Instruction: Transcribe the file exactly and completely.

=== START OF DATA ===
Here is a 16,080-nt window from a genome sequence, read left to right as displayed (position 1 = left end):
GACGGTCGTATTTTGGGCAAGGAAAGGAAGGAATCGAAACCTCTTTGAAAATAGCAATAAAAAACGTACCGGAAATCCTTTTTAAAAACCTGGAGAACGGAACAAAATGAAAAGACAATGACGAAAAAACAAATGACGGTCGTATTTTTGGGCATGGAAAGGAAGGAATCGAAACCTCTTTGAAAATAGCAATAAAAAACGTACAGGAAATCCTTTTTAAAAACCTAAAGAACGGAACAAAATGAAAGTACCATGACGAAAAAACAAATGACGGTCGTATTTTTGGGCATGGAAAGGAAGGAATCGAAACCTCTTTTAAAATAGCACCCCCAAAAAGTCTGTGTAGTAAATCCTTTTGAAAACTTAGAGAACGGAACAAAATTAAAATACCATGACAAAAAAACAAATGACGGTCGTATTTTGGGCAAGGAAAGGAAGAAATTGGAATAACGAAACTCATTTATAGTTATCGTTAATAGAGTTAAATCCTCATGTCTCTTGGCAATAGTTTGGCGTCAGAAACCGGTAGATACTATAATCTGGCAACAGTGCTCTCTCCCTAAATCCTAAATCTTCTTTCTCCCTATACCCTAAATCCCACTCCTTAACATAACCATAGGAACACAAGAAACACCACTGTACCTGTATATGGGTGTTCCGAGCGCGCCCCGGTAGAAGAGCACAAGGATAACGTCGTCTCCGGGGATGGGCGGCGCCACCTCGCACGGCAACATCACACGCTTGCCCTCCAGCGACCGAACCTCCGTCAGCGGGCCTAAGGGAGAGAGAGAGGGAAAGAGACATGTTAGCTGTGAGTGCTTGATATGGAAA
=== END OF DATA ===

Here is a 16,080-nt window from a genome sequence, read left to right as displayed (position 1 = left end):
GACGGTCGTATTTTGGGCAAGGAAAGGAAGGAATCGAAACCTCTTTGAAAATAGCAATAAAAAACGTACCGGAAATCCTTTTTAAAAACCTGGAGAACGGAACAAAATGAAAAGACAATGACGAAAAAACAAATGACGGTCGTATTTTTGGGCATGGAAAGGAAGGAATCGAAACCTCTTTGAAAATAGCAATAAAAAACGTACAGGAAATCCTTTTTAAAAACCTAAAGAACGGAACAAAATGAAAGTACCATGACGAAAAAACAAATGACGGTCGTATTTTTGGGCATGGAAAGGAAGGAATCGAAACCTCTTTTAAAATAGCACCCCCAAAAAGTCTGTGTAGTAAATCCTTTTGAAAACTTAGAGAACGGAACAAAATTAAAATACCATGACAAAAAAACAAATGACGGTCGTATTTTGGGCAAGGAAAGGAAGAAATTGGAATAACGAAACTCATTTATAGTTATCGTTAATAGAGTTAAATCCTCATGTCTCTTGGCAATAGTTTGGCGTCAGAAACCGGTAGATACTATAATCTGGCAACAGTGCTCTCTCCCTAAATCCTAAATCTTCTTTCTCCCTATACCCTAAATCCCACTCCTTAACATAACCATAGGAACACAAGAAACACCACTGTACCTGTATATGGGTGTTCCGAGCGCGCCCCGGTAGAAGAGCACAAGGATAACGTCGTCTCCGGGGATGGGCGGCGCCACCTCGCACGGCAACATCACACGCTTGCCCTCCAGCGACCGAACCTCCGTCAGCGGGCCTAAGGGAGAGAGAGAGGGAAAGAGACATGTTAGCTGTGAGTGCTTGATATGGAAA